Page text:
Chatham Islands Adventure: Netting our unsung ocean wanderers

Our sooty shearwaters, or titi make one of the longest migrations on the planet and I was enlisted to stand on a windy cliff-top, arms outstretched in a hope of netting them (and their data loggers) so we have a fuller understanding of their flight path.

Sue with Chatham Island forget-me-nots Eighteen months ago, DOC scientist, Graeme Taylor, had put 11 loggers on various titi and our four person team was to spend the next 10 days laying in wait until the moment of capture, when we’d be graced by the stunning dawn spectacle of 200 titi streaming past us.

The location of our adventure was a pest free island rock-stack off the coast of the Chatham’s mainland: Rangatira island.

Titi, (Puffinus griseus), not only have one of the longest migrations of any species on the planet, they are one of the deepest divers, regularly diving down 60-90m in search of food.

As we checked their legs for bands and data loggers, we quickly discovered that they’re strong and stroppy. Our hands quickly became covered in scratches, as titi’s strong bills and claws penetrated our gloves

Rangatira’s night life is raucous, there are thousands of White faced storm petrels, Titi, broad-billed prions, diving petrels, as well as growling little blue penguins that all build to a tremendously loud dawn chorus as they prepare to depart for the day. Missing at this time of year were the Chatham petrels, (Pterodroma axillaris).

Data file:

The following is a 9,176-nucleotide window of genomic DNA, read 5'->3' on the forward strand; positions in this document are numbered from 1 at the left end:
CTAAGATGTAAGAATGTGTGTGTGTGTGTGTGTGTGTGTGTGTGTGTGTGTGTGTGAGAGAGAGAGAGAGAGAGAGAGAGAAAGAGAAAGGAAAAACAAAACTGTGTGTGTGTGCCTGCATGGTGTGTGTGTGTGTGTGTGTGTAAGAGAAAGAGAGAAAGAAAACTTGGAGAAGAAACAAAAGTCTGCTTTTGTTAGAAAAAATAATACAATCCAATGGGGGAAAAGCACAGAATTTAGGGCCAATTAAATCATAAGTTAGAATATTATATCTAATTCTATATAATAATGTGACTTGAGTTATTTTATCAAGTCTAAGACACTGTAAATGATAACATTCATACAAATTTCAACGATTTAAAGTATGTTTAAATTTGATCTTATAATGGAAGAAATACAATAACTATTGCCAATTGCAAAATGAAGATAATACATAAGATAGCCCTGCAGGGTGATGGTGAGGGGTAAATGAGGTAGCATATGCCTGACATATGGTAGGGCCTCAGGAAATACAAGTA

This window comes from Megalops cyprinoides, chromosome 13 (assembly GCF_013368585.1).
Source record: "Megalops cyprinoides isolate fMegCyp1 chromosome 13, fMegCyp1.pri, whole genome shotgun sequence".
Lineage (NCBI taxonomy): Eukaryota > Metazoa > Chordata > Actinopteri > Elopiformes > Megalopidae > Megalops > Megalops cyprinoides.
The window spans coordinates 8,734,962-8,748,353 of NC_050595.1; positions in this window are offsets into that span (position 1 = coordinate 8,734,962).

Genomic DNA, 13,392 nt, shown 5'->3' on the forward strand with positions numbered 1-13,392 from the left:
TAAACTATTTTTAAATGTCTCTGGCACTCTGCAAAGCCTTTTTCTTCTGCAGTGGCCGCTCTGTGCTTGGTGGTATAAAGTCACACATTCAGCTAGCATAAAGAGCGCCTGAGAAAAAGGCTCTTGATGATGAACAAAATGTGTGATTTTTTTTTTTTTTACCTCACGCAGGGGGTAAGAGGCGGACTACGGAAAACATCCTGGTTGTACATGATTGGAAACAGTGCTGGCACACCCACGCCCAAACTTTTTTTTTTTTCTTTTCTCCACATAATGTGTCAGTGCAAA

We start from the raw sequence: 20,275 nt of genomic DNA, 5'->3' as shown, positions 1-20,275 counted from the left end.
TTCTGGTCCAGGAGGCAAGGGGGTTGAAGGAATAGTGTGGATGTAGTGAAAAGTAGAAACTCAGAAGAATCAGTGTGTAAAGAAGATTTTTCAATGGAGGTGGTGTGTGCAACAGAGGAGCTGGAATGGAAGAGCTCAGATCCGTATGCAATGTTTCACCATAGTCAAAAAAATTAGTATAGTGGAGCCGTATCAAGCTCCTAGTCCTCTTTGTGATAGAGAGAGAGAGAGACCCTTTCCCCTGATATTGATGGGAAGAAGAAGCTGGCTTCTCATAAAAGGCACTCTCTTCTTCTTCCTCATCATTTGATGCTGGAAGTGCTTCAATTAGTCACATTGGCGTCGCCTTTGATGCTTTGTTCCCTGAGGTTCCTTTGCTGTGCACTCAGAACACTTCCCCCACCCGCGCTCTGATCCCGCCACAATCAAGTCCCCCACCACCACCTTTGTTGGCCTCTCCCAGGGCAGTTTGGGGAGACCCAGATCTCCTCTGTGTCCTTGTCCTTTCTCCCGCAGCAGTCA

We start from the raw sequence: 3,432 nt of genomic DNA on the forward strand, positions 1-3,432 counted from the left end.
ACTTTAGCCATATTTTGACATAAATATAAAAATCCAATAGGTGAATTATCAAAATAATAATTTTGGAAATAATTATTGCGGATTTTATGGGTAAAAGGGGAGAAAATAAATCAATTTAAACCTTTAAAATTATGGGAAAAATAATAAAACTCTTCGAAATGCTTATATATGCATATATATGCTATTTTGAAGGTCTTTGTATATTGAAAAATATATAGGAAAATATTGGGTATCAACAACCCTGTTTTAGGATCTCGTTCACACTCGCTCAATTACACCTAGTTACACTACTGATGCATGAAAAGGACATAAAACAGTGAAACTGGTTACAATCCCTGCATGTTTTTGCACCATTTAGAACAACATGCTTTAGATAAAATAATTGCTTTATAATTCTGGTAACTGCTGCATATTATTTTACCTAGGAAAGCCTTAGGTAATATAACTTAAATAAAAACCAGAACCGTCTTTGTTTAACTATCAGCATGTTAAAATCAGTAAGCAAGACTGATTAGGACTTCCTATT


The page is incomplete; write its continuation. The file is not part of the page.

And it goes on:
They will come back to take up their burrows, provided they haven’t been taken over by a Broad billed prion, in November. Chatham petrels, like the more famous Black robin have been brought back from the edge of extinction, thanks to a dedicated team of DOC scientists and experts and volunteers. Rangatira is predator free and though once farmed is now chockka with endemic birds and plants.

The Chatham Island forget-me-not, (Myosotidium hortensium) was flowering profusely, in one place so densely that you dared not walk amongst them. My visit to Rangatira showed me what our wild places could be like if we can make New Zealand predator free.

>>>If you go out at night on Rangatira Island, you will be in danger of being caressed by the fluttering wings of hundreds of white faced storm petrels and deafened by the cackling of titi as they admonish their mates to get up and get going. (See the short video clip).

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  1. November 5, 2013 11:57 pm
    Ewen Morgan says

    Fasinating story of these little black travellers. As a New Zealander I think it is important to protect the land for birds such as Titi that were here long before us can flourish. Thank you forest and bird and DOC for your dedicated work.

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